Cambridge under fire for use of euthanised dogs

Joanna Taylor 5 December 2016

The University has defended its use of euthanised dogs from American shelters in dissection practice after coming under fire from Cruelty Free International (CFI). 

The organisation conducted an investigation in which they discovered that Cambridge is one of three UK universities which buys dead dogs from American companies for veterinary students to examine. 

If stray and abandoned dogs go at least five days without being rehomed in some American pounds and shelters, they will be put down, embalmed, and sold to colleges and universities. 

Katy Taylor, CFI’s director of science and regulatory affairs commented: “We think the public will be horrified to learn that Cambridge University is actually importing the bodies of shelter dogs who have been killed because their five days is up and no-one has come forward to adopt them.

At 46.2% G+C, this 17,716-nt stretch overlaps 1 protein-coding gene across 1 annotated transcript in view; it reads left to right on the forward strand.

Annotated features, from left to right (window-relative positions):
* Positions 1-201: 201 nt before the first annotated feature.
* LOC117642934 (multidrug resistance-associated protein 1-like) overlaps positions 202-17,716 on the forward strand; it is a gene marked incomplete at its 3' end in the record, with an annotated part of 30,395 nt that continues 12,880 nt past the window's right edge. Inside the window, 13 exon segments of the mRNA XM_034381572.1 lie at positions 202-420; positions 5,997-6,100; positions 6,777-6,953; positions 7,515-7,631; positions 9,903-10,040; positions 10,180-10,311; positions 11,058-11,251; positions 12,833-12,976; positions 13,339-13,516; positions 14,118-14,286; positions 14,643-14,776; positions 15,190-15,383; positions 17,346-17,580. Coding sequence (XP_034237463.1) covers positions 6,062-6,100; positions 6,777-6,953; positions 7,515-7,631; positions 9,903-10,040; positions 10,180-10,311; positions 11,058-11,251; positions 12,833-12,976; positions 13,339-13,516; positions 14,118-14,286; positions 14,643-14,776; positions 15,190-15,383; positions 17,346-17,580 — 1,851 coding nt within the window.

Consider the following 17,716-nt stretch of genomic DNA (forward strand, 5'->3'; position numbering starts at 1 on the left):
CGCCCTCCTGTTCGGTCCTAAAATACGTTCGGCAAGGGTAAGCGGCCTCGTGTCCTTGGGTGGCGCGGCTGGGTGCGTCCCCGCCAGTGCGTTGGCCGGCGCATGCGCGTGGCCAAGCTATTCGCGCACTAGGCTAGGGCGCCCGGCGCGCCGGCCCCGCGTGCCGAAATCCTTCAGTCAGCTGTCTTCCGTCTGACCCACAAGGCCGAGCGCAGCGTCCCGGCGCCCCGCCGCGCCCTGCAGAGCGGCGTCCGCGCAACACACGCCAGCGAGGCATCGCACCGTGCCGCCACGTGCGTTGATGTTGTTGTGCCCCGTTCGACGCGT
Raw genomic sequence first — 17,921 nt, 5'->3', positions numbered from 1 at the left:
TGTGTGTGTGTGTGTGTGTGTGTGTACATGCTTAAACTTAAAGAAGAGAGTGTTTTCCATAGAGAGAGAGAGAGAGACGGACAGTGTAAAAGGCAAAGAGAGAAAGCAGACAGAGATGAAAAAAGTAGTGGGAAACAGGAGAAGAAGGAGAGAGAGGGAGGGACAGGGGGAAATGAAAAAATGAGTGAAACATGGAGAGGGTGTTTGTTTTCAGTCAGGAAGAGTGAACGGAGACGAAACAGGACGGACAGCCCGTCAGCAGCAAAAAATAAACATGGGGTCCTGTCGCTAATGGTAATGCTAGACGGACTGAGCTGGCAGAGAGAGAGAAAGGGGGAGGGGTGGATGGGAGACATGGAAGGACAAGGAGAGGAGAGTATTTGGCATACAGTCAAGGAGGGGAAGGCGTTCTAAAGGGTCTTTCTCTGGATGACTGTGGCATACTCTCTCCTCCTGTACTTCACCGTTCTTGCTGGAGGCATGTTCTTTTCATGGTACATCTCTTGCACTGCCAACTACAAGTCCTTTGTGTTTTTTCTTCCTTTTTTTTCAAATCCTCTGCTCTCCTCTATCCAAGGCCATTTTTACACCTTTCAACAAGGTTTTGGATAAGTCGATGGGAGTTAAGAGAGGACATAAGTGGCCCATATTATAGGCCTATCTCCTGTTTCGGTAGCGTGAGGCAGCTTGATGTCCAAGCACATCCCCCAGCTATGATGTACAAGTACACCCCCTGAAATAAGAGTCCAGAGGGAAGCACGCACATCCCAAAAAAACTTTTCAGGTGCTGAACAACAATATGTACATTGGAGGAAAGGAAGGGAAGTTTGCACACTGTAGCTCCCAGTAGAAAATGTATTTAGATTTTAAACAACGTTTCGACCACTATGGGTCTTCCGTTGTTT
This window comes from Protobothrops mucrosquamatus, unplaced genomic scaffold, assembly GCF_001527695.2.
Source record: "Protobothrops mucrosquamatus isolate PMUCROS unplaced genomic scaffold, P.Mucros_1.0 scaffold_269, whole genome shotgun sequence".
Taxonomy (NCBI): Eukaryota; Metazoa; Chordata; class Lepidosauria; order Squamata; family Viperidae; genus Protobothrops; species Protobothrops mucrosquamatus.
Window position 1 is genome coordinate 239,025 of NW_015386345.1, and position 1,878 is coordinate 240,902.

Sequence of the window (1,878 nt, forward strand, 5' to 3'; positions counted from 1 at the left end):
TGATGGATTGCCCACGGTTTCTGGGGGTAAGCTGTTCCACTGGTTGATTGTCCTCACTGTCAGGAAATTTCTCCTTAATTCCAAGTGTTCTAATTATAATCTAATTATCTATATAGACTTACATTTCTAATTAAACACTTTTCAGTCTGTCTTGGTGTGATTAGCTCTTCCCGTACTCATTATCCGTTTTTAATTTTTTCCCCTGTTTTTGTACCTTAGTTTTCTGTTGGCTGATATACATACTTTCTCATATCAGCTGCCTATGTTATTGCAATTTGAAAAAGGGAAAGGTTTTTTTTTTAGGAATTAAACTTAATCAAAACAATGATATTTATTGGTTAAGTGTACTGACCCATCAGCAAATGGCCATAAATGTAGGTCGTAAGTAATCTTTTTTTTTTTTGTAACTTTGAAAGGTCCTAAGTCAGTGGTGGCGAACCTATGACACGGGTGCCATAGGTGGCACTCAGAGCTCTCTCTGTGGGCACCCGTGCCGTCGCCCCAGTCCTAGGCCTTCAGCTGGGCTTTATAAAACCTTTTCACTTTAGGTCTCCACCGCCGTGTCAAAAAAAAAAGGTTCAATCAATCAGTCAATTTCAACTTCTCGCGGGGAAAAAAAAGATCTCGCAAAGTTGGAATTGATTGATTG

“We urge Cambridge University to end this practice and instead join other veterinary medical schools by adopting an ethical policy.” 

However, a University spokesperson told Cambridge News that they are “committed to excellence in veterinary medicine” and that the use of animal cadavers is “essential” to students. 

“The source of the dead dogs is from the USDA licensed establishments that would otherwise dispose of the dogs to landfill sites, incineration or otherwise destroyed.” 

Because all of the dogs were “already destined” to be killed and would be disposed of if not used in medical training, “we believe this is an appropriate, ethical and humane way to source dogs for anatomical teaching”, he added. 

Many other universities use the bodies of dogs who have died from natural causes or were euthanised to prevent suffering from a terminal illness, Cruelty Free International claims. 

Cambridge, Nottingham, and the Royal Veterinary College are the exceptions, who all purchase euthanised dogs from the same commercial firm.